Master limited partnerships (MLPs) Buckeye Partners (NYSE:BPL) and Martin Midstream Partners (NASDAQ:MMLP) currently yield a jaw-dropping 13.7% and 17.4%, respectively. Both payouts are well above the 8% average yield of MLPs held in the Alerian MLP Index, which is a clear sign that the market doesn't believe in the long-term viability of these payouts. Their unsustainability is even more apparent when we look at the embarrassingly weak financial profiles currently backing these payouts, which is why investors should steer clear of these high-yield stocks.
Hinting at what everyone already knows is coming down the pipeline
Through the first half of this year, Buckeye Partners has paid out $371.5 million in cash to investors to support its high-yielding distribution. There's just one problem with this: The company's operations have only generated about $331 million in distributable cash flow, which is money it could pay to investors. That means the company has only covered its payout with cash 0.89 times, which isn't sustainable over the long term. On top of that, the company's leverage ratio stood at 4.3 last quarter, which is above the sub-4.0 comfort zone of most MLPs.
While Buckeye had repeatedly stated that it planned on maintaining its payout, the company changed its tune last quarter. CEO Clark Smith noted on the conference call that, "we are assessing our capital structure and the potential benefits of transitioning to a self-funding model for the equity portion of our growth capital requirements, limiting our dependency on public equity markets." This means the company is considering cutting its distribution to a level where it can not only cover that smaller payout, but a significant portion of growth-focused capital spending with cash flow. Given that most rivals have already shifted to a self-funding model, it seems highly likely that Buckeye will join them and move away from its currently unsustainable business model.
Desperately trying to maintain the status quo
As bad as Buckeye's financial situation might be, it pales in comparison's to Martin Midstream Partners' financial profile. During the second quarter, the company only generated enough cash to cover its sky-high distribution by an embarrassing 0.56 times. Further, its leverage ratio was deeply concerning, at 5.46.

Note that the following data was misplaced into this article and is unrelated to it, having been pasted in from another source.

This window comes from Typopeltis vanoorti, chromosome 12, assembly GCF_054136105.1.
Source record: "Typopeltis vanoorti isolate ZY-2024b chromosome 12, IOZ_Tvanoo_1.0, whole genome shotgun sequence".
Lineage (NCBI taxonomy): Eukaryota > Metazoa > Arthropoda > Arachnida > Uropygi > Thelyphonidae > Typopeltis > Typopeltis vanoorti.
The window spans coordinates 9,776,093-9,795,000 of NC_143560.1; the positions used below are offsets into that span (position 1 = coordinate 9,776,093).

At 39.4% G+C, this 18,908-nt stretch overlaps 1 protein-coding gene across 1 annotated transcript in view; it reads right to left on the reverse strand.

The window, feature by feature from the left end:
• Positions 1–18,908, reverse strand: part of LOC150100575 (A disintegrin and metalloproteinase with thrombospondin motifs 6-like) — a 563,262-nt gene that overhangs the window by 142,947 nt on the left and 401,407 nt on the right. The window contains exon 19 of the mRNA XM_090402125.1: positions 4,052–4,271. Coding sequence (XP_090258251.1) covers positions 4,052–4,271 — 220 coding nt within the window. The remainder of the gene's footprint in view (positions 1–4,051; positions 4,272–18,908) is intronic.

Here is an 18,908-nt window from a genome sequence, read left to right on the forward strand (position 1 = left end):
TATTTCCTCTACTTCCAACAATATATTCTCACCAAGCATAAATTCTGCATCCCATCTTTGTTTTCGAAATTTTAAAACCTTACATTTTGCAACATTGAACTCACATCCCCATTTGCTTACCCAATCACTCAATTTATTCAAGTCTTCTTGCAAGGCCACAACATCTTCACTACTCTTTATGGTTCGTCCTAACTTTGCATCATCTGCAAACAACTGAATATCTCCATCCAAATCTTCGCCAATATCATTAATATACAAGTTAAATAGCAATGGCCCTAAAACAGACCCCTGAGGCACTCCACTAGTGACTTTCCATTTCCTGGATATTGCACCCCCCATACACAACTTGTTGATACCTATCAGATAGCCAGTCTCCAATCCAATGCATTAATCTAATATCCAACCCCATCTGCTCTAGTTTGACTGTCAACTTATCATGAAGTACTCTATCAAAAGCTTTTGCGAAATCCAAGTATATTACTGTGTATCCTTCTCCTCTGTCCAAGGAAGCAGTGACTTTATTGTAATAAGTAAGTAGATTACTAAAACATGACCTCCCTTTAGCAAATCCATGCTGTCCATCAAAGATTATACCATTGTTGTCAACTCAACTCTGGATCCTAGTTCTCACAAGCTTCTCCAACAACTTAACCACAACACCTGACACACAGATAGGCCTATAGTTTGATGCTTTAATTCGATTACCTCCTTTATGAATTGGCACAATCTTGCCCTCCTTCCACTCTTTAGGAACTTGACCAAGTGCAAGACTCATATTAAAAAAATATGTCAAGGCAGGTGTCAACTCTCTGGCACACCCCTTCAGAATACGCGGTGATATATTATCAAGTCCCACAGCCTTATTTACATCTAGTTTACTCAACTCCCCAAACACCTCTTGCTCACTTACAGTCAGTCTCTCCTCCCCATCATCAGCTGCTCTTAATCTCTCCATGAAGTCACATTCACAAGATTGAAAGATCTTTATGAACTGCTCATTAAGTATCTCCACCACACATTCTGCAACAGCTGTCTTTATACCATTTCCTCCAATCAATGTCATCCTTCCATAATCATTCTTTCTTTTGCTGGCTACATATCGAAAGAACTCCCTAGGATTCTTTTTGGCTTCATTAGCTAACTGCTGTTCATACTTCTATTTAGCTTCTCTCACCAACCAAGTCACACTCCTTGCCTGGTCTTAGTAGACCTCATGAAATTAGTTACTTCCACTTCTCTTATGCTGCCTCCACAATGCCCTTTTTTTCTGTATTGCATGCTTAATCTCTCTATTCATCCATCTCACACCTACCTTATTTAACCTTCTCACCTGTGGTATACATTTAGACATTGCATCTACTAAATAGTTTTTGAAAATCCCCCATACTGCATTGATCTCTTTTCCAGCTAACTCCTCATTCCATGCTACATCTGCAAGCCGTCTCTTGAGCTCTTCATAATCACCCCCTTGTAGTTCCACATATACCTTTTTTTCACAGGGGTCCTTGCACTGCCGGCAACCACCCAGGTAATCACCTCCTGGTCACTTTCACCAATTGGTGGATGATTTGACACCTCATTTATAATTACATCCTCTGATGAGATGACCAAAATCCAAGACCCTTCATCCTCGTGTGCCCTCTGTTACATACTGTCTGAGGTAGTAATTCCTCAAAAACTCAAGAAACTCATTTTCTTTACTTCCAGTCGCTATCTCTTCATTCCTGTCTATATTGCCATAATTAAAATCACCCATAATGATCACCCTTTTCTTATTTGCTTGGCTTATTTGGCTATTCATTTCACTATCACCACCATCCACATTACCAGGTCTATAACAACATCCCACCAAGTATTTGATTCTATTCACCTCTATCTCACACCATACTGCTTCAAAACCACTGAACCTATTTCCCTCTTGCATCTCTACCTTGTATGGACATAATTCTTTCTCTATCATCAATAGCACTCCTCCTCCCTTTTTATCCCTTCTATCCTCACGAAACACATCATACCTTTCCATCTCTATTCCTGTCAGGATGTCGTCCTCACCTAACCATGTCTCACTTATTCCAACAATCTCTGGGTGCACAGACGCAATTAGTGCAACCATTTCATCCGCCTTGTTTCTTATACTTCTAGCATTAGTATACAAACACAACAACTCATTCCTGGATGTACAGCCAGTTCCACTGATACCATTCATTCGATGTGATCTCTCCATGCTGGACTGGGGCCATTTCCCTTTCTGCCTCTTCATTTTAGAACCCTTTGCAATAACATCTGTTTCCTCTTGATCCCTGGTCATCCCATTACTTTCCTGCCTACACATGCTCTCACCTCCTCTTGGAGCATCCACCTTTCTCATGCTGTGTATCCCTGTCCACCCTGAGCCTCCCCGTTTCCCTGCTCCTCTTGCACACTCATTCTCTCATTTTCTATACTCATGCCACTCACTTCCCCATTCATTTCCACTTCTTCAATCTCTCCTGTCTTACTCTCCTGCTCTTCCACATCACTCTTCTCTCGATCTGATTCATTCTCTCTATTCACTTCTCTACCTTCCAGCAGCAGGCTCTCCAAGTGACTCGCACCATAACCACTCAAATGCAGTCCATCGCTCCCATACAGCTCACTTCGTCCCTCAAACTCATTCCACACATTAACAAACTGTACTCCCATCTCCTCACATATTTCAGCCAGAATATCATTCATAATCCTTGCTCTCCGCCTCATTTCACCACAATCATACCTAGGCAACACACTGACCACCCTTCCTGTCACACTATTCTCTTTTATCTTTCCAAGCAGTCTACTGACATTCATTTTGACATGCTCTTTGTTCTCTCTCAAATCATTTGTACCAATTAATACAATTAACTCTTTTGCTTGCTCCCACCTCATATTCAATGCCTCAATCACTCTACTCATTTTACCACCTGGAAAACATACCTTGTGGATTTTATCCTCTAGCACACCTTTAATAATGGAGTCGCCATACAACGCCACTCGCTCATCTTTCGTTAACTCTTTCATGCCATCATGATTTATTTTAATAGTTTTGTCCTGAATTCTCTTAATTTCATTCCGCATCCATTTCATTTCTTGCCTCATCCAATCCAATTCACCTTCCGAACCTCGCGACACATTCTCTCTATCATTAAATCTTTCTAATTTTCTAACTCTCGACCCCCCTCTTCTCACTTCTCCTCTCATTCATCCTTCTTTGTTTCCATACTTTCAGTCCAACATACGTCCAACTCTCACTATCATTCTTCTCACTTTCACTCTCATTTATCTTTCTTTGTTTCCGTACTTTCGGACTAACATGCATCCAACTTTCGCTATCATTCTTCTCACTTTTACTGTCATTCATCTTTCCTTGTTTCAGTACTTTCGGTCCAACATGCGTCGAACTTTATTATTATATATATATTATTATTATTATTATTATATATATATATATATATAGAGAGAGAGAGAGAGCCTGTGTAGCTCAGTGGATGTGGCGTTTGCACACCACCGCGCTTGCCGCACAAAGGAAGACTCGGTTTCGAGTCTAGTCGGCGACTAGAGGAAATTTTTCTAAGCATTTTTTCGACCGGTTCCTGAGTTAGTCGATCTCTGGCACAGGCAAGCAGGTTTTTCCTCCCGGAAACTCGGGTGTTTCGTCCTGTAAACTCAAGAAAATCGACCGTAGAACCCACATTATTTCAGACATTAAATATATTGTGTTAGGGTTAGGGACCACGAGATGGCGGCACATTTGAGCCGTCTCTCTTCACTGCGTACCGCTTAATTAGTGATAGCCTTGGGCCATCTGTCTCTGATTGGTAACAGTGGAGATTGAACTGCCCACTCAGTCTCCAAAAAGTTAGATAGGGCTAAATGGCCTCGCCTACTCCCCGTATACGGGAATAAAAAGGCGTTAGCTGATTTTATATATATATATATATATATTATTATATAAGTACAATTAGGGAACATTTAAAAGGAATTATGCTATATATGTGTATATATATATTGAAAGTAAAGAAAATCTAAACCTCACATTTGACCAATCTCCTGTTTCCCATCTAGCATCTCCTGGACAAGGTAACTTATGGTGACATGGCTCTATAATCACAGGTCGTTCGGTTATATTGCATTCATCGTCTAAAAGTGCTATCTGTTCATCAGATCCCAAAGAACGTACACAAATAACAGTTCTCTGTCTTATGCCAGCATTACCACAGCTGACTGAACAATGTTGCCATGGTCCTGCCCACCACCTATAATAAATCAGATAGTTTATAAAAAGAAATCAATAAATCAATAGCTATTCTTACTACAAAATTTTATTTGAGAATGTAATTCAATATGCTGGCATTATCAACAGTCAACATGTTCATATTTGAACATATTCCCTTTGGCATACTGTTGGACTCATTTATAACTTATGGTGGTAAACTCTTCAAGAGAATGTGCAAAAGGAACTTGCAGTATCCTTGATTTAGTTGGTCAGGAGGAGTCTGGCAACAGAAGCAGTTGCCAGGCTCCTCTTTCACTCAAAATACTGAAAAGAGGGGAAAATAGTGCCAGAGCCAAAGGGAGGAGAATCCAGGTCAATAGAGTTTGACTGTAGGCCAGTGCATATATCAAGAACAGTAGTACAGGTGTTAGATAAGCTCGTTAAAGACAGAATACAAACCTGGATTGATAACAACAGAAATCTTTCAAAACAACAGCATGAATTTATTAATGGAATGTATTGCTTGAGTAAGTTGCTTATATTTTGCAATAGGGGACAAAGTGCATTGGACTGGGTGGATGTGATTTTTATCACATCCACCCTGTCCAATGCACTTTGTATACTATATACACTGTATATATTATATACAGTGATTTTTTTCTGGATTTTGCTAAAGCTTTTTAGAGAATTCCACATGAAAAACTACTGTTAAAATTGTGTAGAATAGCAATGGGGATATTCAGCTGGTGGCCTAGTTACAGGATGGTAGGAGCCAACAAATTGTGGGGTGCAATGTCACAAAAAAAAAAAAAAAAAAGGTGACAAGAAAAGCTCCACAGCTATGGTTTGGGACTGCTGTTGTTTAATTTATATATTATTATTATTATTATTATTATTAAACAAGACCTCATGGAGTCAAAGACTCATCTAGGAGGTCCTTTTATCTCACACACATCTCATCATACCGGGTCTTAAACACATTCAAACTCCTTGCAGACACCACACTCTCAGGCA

However, the company did take a major step toward improving those numbers by recently selling its 20% interest in the West Texas LPG Pipeline to its joint venture partner ONEOK (NYSE:OKE). It was a win-win deal for both companies. In ONEOK's case, it now has full control over a pipeline that it intends on expanding further in the future. Meanwhile, the deal provided Martin Midstream with some much-needed cash as well as saving it from having to come up with funding for those expansion projects. As a result, the sale helped improve the company's leverage ratio to a slightly better 4.36 while also keeping it on track to maintain a 1.0 coverage ratio for the full year. While those are dramatic improvements, the company's payout still isn't sustainable, which suggests that Martin Midstream will likely need to reduce its high-yielding distribution at some point in the future.
A better option for income-seekers
While the sky high-yields offered by Buckeye and Martin Midstream might tempt some yield-starved investors, those payouts aren't worth the risk since it appears as though both companies could reduce them. Instead of those risky income streams, investors might want to consider ONEOK's dividend. While the pipeline giant's current yield of 4.9% isn't as attractive, the company has generated enough cash to cover by it a comfortable 1.38 times so far this year, and it expects to be able to increase its dividend at a 9% to 11% annual rate through 2021 even as it maintains conservative financial metrics. Add the company's high yield to its compelling growth prospects and strong balance sheet, and ONEOK is in a class of its own.